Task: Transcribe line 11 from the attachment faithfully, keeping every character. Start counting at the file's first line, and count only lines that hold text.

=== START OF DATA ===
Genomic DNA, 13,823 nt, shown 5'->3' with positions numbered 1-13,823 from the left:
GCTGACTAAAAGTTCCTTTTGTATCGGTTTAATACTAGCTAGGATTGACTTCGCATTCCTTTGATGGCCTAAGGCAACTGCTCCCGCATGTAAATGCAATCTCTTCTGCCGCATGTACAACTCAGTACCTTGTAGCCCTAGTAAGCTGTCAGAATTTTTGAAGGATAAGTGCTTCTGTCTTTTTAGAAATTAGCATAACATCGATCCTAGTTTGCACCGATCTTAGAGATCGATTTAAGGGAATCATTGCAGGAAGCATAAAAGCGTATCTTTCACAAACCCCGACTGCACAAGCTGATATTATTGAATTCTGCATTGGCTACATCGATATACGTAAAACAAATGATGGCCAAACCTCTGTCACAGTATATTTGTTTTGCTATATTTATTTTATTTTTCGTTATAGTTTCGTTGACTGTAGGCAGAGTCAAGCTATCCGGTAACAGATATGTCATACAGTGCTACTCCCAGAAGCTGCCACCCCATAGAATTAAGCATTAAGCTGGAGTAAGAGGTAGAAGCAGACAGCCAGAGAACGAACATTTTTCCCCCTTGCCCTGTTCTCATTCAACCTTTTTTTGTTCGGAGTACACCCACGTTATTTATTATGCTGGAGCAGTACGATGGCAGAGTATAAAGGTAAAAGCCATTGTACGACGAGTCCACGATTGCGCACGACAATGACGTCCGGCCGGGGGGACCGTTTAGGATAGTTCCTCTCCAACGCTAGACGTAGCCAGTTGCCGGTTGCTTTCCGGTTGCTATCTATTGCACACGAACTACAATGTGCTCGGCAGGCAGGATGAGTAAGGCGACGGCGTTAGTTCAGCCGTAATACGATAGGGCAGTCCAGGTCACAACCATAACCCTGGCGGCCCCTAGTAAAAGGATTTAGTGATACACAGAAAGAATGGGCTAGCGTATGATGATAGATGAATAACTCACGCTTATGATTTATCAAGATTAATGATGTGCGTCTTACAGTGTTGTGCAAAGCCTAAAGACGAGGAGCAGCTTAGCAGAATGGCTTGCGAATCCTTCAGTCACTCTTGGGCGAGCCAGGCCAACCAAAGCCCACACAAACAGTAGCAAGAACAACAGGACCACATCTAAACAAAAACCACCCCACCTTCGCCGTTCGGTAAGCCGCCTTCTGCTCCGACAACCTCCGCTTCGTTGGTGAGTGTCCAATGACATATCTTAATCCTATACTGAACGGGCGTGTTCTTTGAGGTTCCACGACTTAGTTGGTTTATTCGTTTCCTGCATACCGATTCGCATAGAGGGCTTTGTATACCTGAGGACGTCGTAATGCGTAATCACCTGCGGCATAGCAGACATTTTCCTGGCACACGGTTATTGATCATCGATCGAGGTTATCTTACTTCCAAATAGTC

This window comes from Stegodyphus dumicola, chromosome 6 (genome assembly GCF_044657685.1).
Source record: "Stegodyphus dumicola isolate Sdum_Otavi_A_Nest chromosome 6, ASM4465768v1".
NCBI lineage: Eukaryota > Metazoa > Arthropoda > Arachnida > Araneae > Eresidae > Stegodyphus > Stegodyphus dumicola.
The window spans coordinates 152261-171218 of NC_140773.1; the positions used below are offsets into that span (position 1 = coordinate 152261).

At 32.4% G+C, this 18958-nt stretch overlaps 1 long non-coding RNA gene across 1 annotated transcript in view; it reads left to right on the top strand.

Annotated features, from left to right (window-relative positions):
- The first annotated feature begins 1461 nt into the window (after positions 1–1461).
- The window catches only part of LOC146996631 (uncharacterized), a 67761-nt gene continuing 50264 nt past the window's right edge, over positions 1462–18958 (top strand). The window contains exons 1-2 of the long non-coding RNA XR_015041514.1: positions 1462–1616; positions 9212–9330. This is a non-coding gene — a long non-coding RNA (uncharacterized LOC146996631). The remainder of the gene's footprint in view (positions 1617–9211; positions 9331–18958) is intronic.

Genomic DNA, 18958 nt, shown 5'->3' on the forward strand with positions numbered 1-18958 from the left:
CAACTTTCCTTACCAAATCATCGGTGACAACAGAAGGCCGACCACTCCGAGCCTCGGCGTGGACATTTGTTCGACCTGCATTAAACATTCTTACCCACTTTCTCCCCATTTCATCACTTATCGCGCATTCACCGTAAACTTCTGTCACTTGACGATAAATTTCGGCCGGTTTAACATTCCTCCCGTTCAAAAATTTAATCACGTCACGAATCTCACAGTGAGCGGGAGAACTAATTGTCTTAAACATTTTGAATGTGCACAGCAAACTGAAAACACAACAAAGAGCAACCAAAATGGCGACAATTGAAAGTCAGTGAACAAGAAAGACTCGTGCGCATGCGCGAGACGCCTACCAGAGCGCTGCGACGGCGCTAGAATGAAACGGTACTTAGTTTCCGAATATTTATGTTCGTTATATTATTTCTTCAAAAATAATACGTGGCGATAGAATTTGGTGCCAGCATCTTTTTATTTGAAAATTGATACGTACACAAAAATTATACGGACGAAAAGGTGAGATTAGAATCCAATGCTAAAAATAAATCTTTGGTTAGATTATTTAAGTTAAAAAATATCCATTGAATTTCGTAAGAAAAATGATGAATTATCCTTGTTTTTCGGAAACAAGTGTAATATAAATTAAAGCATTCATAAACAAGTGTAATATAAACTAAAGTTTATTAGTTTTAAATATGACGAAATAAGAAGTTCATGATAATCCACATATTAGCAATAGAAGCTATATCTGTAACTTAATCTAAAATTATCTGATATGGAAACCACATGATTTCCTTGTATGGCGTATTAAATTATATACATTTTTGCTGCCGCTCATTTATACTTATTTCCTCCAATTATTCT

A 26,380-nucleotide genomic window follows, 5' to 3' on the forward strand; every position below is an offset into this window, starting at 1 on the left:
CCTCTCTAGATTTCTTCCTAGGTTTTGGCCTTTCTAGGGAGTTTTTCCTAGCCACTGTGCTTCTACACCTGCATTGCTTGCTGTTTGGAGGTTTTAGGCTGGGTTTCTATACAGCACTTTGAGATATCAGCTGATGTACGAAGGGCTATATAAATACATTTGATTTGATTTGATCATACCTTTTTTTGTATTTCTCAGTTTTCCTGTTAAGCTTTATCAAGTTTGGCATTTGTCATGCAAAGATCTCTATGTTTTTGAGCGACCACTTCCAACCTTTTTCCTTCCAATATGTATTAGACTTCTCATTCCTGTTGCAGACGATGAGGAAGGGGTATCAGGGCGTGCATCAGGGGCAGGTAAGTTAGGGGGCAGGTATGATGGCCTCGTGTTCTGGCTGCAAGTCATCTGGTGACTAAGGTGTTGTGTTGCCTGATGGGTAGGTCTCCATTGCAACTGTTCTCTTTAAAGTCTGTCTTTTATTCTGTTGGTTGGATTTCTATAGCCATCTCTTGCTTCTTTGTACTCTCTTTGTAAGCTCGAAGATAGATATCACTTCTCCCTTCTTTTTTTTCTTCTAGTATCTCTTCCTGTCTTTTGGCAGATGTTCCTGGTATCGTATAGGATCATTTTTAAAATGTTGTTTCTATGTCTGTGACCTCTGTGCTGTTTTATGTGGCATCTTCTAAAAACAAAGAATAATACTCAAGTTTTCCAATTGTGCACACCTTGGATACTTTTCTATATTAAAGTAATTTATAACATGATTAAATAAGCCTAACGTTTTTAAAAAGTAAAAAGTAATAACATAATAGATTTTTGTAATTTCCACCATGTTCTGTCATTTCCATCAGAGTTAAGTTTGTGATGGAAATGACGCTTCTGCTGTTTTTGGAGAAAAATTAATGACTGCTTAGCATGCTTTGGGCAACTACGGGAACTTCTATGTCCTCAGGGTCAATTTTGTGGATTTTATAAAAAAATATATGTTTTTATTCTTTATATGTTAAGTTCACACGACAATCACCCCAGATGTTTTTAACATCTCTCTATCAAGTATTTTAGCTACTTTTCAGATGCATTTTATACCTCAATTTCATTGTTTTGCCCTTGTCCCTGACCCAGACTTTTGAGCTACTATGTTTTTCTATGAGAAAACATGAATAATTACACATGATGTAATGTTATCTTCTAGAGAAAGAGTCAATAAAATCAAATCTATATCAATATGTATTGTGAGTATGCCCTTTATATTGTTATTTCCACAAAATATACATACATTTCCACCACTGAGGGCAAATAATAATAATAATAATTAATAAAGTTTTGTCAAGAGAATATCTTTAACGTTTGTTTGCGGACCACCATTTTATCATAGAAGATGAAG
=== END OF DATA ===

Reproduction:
Genomic DNA, 18958 nt, shown 5'->3' on the forward strand with positions numbered 1-18958 from the left: